If you’ve ever been to Martinique, you know this duo is the base of the local cuisine that you can’t avoid sampling while on the island. These tropical flavours are guaranteed to export to you to the Caribbean sun and brighten any lock-down aperitif or apéro as we say in French!
There are as many accras (fritters) recipes as there are cooks, the most known one being the accras de morue, with codfish. My personal favorite recipe uses shrimp however, and this is the one I’ll be sharing with you. This recipe doesn’t have habanero pepper in it (as we have kids), but if you like it hot throw in a half of a habanero for more kick.
Don’t be skimpy in the amount of oil you use to fry the accras, there should be a fair amount to have them floating in the pot in order to be successful. Also, be careful when dropping the batter in the oil to avoid injuries! Accras in Martinique are normally eaten without a dip but go great with garlic mayo or what we call the “dog sauce” (there’s no dog in it though, rest assured), sauce chien.
Accras de crevettes / prawn accras
300 g peeled prawn
1 small onion
3 garlic cloves
1-3 mild, small chili peppers (piment végétarien)
2 tbsp shredded coriander/ flat parsley
2-3 tbsp shredded spring onion
2-3 sprigs fresh thyme (leaves removed)
1 tsp lime juice
210 g (3 ½ dl)all-purpose flour
1 tsp baking powder
½ tsp salt, some pepper
120 g (2 dl) water (about)
For frying: ½ liter of oil
Take the shrimp out of the freezer and let melt in peace. Peel and dice the onion and garlic. Take the seeds off the chili peppers, cut them as well as the herbs. Drain the shrimp, and cut to smaller pieces. Season the prawns with the salt, pepper and lime juice. Also blend in the onions, chili and herbs and put to fridge for about 15 min. Add the flour, baking powder and half of the water to the mixture. Mix carefully by folding with a wooden spoon and add the rest of the water. The batter should be quite thick.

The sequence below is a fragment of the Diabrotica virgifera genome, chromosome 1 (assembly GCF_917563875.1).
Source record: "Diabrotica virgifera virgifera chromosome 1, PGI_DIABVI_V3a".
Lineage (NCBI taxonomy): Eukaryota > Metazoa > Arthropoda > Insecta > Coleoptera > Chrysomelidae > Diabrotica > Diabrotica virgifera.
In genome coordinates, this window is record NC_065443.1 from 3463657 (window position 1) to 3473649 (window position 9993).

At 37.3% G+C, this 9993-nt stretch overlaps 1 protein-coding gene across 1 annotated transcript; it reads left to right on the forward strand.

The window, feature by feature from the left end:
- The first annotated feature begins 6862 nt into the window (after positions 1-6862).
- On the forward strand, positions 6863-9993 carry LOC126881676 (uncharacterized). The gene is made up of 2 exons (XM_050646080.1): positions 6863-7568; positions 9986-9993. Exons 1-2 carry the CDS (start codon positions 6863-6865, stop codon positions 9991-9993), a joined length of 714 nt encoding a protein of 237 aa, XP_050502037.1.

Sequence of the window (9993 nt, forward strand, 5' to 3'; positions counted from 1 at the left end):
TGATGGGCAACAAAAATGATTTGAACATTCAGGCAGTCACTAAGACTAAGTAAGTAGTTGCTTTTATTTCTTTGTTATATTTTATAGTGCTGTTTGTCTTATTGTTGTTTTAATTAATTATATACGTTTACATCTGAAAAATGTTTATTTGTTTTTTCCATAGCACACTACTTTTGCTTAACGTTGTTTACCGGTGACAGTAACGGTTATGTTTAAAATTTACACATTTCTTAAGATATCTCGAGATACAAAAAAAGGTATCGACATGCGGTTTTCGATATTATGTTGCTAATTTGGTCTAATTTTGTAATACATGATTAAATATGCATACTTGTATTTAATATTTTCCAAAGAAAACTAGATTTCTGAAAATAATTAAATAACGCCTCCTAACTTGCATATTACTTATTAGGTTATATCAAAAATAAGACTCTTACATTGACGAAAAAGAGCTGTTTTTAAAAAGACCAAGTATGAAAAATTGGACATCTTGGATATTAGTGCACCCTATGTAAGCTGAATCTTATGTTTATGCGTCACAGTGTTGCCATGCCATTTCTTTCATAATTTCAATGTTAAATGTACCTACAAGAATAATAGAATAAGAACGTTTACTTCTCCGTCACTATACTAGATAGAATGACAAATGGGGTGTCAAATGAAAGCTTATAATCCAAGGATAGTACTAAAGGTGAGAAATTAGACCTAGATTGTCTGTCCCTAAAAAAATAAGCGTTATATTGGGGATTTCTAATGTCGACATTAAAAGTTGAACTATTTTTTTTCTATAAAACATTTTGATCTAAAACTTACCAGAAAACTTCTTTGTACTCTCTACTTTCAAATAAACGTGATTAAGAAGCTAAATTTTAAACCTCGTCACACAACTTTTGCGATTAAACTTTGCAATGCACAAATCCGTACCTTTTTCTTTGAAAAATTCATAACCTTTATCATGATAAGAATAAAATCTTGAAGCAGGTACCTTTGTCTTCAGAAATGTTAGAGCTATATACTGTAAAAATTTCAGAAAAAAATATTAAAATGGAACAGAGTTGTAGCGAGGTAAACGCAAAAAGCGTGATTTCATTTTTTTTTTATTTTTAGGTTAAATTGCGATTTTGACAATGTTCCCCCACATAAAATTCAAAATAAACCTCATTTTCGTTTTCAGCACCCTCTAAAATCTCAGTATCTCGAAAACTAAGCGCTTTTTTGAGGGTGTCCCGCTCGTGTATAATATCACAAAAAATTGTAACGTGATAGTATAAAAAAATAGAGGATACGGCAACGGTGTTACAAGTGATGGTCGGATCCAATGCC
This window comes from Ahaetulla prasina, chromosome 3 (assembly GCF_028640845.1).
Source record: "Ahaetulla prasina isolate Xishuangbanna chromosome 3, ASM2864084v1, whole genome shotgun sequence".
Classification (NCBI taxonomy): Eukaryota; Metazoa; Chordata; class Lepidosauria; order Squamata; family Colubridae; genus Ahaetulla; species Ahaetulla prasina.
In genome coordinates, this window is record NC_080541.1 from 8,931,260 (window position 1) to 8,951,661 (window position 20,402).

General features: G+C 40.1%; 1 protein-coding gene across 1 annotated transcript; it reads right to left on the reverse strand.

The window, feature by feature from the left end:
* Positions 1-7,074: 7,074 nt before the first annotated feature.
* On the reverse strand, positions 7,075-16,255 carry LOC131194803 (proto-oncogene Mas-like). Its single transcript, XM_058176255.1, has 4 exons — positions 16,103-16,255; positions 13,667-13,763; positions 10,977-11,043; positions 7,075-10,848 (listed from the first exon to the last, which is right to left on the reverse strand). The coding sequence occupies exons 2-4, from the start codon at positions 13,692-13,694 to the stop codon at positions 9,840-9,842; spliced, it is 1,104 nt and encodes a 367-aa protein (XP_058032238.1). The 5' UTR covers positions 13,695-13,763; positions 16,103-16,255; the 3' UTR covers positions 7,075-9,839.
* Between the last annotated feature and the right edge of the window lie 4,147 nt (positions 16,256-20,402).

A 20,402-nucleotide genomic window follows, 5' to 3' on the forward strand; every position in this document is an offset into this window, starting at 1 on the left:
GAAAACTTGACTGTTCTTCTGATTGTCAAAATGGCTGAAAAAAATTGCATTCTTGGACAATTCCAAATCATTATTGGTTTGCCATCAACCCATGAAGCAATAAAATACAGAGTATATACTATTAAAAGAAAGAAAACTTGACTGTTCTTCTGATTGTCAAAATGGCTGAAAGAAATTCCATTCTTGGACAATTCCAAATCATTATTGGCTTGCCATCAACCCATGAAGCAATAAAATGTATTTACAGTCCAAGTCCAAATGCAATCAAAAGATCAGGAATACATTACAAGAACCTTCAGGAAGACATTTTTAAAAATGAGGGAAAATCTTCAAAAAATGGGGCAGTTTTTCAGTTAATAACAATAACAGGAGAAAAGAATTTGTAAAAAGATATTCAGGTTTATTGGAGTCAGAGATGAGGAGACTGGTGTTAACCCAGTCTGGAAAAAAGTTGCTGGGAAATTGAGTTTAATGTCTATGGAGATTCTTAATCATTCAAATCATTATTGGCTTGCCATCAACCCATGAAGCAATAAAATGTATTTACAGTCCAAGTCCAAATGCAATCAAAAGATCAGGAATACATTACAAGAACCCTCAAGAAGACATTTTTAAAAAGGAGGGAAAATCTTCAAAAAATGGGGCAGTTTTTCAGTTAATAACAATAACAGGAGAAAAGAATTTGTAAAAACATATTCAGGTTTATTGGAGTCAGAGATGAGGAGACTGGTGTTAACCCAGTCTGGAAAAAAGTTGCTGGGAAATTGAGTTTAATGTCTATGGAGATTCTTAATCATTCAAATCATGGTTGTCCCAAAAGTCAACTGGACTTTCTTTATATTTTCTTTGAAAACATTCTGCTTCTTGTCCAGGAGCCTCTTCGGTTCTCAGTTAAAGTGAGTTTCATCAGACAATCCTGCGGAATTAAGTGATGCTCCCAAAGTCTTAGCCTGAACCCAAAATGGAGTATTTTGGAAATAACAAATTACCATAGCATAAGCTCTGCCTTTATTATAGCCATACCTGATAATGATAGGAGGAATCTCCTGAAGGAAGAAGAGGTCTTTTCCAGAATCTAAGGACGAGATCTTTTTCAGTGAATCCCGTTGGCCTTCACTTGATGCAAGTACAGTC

Heat oil in a heavy-bottomed pot until hot (350-375 degrees) and use a tablespoon to portion out the batter and another one to scrape the batter to the pot. Do a test fritter first to see is your oil is hot enough and to test out cooking time. If your oil is too cold the fritter will sink before popping to the surface. Fry about 2 minutes and then flip the batter over with a slotted spoon and fry the other side about 2 minutes more. The fritter should be golden brown on the outside and cooked from the inside.
If your oil seems ready, pop in about 5 to 6 spoonfuls at a time and fry until golden brown. Scoop up the fritters with a slotted spoon and drain away as much of oil you can by holding the spoon at an angle on the side of the pot. Then transfer to a plate covered by several sheets of paper towels to drain. Continue until your batter is finished and serve hot with the ti- punch!
So, now to Martinique’s most famous drink, the ti-punch. The name is creole and ti actually comes from petit, so nothing to do with tea as many of my guests have thought! The original drink used to have five ingredients, and the name punch is thought to derive from the hindi word panch, meaning five. The modern list of ingredients is down to three though, so although this drink is super simple to make it is delicious (and well, very strong)! The only important thing is that you must you Agricole rum, Bacardi or any of that lot would be blasphemy. The local way to serve ti-punch is with the whole bottle of rum brought to you with the lime and cane sugar (syrup or raw) with a glass. You are then free to compose your own drink, as everyone has their dosage – we say chacun prepare sa proper mort – each prepares their own death….
1 ½ shot white Agricole rum
¼ shot sugarcane suryp
1 slice fresh lime
Pour the rum and the sugar/syrup in a glass. Then cut a disk from the side of the lime (not a wedge!), squeeze some juice and drop in the glass. Stir, add ice if needed (in Martinique most people drink without ice).
So there you are, now put some zouk in the background and wear your madras shirt and you could almost be in Martinique!